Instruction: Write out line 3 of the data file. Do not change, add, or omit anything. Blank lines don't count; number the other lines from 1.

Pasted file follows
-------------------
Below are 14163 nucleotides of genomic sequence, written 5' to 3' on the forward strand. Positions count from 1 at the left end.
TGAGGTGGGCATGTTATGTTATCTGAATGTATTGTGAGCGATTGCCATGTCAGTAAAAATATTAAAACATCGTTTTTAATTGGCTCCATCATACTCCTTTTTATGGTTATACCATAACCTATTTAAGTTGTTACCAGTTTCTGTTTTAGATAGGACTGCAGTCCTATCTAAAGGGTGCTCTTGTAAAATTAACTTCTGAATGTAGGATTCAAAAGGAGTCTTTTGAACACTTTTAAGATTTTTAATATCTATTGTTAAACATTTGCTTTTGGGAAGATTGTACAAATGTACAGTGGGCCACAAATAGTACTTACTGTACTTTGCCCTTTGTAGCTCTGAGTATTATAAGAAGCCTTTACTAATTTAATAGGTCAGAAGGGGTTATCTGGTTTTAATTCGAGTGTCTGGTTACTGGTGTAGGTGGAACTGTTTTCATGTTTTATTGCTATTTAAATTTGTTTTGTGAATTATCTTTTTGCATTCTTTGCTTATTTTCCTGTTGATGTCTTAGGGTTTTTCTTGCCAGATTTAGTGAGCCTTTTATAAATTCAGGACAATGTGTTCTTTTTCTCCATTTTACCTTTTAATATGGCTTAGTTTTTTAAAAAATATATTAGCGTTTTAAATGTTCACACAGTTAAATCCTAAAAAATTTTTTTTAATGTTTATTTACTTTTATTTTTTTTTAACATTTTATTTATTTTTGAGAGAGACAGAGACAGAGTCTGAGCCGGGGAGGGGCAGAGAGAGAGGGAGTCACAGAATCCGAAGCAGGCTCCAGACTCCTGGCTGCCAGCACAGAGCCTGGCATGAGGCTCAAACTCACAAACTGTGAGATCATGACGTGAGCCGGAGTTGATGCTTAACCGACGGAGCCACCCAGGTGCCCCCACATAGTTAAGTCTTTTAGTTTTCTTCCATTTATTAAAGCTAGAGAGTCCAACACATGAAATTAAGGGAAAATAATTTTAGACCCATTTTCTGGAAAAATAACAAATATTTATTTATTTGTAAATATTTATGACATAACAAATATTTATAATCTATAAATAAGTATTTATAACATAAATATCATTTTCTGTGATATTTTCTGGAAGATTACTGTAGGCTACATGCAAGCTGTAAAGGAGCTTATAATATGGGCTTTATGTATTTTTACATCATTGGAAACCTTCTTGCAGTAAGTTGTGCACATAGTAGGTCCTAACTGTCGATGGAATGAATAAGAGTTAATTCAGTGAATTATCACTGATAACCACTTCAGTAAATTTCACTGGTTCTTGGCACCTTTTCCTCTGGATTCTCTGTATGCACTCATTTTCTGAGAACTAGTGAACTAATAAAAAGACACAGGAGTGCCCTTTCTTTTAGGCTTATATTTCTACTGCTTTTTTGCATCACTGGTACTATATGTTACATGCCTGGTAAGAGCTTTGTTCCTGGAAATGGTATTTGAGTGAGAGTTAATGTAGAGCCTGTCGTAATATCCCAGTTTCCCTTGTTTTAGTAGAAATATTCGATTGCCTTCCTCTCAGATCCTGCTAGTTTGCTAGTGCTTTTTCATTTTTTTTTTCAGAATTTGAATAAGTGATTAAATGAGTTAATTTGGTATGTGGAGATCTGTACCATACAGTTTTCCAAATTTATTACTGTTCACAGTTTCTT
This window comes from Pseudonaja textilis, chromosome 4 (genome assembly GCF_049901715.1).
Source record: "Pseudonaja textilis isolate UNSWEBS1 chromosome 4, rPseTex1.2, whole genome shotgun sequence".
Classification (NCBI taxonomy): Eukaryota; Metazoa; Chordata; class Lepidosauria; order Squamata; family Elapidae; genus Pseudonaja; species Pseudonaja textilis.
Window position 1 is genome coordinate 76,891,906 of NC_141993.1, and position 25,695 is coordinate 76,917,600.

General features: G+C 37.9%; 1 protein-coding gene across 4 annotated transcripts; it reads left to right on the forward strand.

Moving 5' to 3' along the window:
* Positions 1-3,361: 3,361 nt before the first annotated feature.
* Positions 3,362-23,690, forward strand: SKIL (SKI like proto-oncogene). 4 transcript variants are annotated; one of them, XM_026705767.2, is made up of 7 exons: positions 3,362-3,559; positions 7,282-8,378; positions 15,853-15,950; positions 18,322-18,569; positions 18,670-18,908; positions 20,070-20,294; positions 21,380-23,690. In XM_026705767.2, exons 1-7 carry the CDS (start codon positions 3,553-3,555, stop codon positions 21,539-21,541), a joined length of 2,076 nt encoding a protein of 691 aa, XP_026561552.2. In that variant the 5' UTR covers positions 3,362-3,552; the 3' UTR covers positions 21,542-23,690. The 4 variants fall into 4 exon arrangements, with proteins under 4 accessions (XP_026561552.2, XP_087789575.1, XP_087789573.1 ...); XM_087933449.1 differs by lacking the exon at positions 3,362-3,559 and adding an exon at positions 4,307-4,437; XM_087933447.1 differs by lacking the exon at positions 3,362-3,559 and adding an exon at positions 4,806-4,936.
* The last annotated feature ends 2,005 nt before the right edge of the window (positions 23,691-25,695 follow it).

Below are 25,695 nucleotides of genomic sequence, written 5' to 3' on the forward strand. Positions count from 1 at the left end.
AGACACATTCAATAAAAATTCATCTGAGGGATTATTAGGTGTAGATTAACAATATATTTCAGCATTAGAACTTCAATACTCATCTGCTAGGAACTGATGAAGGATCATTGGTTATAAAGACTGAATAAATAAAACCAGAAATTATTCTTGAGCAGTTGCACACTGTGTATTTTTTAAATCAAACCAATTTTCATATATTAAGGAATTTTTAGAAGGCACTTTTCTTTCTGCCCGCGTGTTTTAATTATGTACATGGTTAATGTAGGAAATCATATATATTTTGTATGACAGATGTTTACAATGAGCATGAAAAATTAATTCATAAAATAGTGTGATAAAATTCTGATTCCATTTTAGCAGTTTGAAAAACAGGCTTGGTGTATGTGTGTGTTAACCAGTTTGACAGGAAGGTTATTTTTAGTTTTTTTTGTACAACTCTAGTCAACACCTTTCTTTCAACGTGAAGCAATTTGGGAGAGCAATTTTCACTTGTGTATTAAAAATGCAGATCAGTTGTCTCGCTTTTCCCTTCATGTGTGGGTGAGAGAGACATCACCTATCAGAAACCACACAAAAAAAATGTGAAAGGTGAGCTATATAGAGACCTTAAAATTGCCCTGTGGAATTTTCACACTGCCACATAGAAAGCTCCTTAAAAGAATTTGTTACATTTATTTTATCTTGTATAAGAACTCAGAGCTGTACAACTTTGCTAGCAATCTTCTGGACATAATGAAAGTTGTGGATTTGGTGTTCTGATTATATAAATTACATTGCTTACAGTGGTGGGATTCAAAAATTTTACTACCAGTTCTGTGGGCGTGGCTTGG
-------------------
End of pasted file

This window comes from Pseudonaja textilis, chromosome 4 (genome assembly GCF_049901715.1).